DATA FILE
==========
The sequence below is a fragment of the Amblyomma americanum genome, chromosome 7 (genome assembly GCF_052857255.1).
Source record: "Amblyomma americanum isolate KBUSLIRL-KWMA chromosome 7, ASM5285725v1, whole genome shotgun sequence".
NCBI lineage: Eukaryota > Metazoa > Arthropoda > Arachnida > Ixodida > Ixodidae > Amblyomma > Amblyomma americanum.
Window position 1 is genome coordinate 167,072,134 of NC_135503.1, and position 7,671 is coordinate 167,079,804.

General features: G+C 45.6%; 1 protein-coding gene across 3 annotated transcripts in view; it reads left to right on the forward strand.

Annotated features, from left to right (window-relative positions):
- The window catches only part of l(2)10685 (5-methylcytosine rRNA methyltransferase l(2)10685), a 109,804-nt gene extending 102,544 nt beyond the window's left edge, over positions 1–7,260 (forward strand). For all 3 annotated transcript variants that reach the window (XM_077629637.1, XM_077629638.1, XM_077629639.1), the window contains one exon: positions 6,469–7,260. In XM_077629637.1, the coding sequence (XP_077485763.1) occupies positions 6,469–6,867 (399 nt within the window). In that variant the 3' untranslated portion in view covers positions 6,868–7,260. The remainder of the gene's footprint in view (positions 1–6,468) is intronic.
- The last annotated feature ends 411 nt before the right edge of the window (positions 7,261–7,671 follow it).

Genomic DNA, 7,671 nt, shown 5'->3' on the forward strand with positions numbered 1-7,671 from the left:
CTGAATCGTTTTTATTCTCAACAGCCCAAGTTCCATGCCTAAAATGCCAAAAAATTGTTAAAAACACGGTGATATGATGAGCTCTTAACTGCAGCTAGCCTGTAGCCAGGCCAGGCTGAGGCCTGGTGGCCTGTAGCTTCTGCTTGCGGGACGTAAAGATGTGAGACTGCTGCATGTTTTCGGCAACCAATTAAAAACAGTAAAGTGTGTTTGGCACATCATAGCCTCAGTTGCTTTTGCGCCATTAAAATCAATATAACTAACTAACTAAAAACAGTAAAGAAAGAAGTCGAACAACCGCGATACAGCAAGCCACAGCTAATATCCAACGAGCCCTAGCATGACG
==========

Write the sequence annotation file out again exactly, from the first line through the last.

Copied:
The sequence below is a fragment of the Amblyomma americanum genome, chromosome 7 (genome assembly GCF_052857255.1).
Source record: "Amblyomma americanum isolate KBUSLIRL-KWMA chromosome 7, ASM5285725v1, whole genome shotgun sequence".
NCBI lineage: Eukaryota > Metazoa > Arthropoda > Arachnida > Ixodida > Ixodidae > Amblyomma > Amblyomma americanum.
Window position 1 is genome coordinate 167,072,134 of NC_135503.1, and position 7,671 is coordinate 167,079,804.

General features: G+C 45.6%; 1 protein-coding gene across 3 annotated transcripts in view; it reads left to right on the forward strand.

Annotated features, from left to right (window-relative positions):
- The window catches only part of l(2)10685 (5-methylcytosine rRNA methyltransferase l(2)10685), a 109,804-nt gene extending 102,544 nt beyond the window's left edge, over positions 1–7,260 (forward strand). For all 3 annotated transcript variants that reach the window (XM_077629637.1, XM_077629638.1, XM_077629639.1), the window contains one exon: positions 6,469–7,260. In XM_077629637.1, the coding sequence (XP_077485763.1) occupies positions 6,469–6,867 (399 nt within the window). In that variant the 3' untranslated portion in view covers positions 6,868–7,260. The remainder of the gene's footprint in view (positions 1–6,468) is intronic.
- The last annotated feature ends 411 nt before the right edge of the window (positions 7,261–7,671 follow it).

Genomic DNA, 7,671 nt, shown 5'->3' on the forward strand with positions numbered 1-7,671 from the left:
CTGAATCGTTTTTATTCTCAACAGCCCAAGTTCCATGCCTAAAATGCCAAAAAATTGTTAAAAACACGGTGATATGATGAGCTCTTAACTGCAGCTAGCCTGTAGCCAGGCCAGGCTGAGGCCTGGTGGCCTGTAGCTTCTGCTTGCGGGACGTAAAGATGTGAGACTGCTGCATGTTTTCGGCAACCAATTAAAAACAGTAAAGTGTGTTTGGCACATCATAGCCTCAGTTGCTTTTGCGCCATTAAAATCAATATAACTAACTAACTAAAAACAGTAAAGAAAGAAGTCGAACAACCGCGATACAGCAAGCCACAGCTAATATCCAACGAGCCCTAGCATGACG